which requires common carriers to provide service at ``just and 
reasonable'' rates and authorizes the Commission to ``prescribe such 
rules and regulations as may be necessary in the public interest to 
carry out the provisions of this chapter.'' Does the Commission have 
the jurisdiction to establish per-minute rate caps for privately- and 
publicly-administered facilities? We encourage commenters to discuss 
additional sources of legal authority for the Commission to address ICS 
rates.
    50. We note that only a portion of the telephone calls inmates make 
from correctional facilities are interstate, interexchange ICS. Many 
calls made from correctional facilities are intrastate local or long 
distance calls, which are regulated by the states. We therefore seek 
comment on how the Commission can encourage states to reevaluate their 
policies regarding intrastate ICS rates.
    51. We also seek comment on how and whether use of VoIP 
technologies by ICS providers impacts our analysis under section 276 of 
the Act. To what extent are providers currently utilizing VoIP 
technology to provide ICS? Would the use of VoIP technology affect the 
authority of state regulators to address intrastate ICS rates? What 
authority regarding ICS rates would control in that circumstance?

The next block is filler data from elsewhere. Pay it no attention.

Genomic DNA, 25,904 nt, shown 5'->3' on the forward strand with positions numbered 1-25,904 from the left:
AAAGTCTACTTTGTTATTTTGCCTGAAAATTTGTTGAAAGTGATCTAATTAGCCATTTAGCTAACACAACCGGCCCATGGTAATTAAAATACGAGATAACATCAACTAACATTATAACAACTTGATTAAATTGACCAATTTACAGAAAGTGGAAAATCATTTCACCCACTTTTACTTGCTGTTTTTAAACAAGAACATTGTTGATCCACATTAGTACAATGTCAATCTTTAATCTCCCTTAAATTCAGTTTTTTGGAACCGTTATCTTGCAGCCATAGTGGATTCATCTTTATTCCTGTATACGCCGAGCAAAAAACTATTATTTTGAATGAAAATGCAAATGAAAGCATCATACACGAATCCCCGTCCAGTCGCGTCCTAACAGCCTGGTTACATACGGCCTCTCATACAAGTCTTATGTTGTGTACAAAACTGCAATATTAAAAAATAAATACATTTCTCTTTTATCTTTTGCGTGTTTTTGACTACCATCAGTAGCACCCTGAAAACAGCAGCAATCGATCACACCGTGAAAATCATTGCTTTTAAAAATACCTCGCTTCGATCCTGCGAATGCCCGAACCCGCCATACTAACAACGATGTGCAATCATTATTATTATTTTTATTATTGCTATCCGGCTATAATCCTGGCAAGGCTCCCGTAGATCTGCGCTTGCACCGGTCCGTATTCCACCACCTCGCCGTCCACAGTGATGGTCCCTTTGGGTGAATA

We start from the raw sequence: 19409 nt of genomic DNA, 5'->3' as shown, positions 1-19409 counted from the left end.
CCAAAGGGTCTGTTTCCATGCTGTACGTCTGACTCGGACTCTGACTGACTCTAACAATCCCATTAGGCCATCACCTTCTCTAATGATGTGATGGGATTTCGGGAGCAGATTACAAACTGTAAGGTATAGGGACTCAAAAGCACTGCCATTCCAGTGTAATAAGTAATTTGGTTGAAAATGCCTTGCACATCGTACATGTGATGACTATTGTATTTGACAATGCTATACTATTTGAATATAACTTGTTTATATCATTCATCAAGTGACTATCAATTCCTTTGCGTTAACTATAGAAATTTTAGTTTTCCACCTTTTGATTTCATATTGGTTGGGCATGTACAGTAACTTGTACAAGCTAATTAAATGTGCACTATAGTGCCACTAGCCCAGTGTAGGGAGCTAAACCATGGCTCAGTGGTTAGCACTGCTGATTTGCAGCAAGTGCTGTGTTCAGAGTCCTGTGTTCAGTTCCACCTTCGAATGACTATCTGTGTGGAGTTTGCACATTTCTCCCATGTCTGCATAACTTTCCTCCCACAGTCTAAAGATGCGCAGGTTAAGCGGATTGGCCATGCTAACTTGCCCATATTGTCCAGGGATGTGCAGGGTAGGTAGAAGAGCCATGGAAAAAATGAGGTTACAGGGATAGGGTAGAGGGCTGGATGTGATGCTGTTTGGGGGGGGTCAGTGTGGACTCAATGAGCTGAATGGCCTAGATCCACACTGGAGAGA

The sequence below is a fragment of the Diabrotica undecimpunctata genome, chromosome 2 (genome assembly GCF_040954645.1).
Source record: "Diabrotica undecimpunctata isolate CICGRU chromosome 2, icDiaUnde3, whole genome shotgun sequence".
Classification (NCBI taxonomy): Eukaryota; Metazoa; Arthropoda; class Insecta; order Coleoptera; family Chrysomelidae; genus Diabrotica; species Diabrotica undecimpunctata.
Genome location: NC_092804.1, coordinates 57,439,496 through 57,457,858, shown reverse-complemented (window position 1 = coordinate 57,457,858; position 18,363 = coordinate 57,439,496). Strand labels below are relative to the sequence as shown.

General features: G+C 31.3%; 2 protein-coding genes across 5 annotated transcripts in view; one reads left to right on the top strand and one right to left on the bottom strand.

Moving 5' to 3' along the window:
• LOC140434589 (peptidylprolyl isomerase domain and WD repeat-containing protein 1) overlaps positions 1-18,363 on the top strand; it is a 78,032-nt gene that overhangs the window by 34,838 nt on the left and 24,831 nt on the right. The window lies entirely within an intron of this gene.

52. We recognize the important role that states play in managing 
correctional facilities and in contracting with private correctional 
management companies. Some parties believe ICS is exclusively a state 
issue because it involves management of correctional facilities and 
therefore its regulation should be left to state correctional 
officials. How would such a conclusion be reconciled with the 
Commission's obligations under sections 201 and 276 and the fact that 
the question of the reasonableness of ICS rates was referred to the 
Commission under the doctrine of primary jurisdiction? Would the 
Commission's fulfillment of its obligations under sections 201 and 276 
potentially result in preemption of states' exercise of regulatory or 
police power authority?
    53. We also seek comment specific to the proposals discussed above. 
Does the Commission have the authority to disallow an additional call 
set up charge when inmates' calls are disconnected? Does the Commission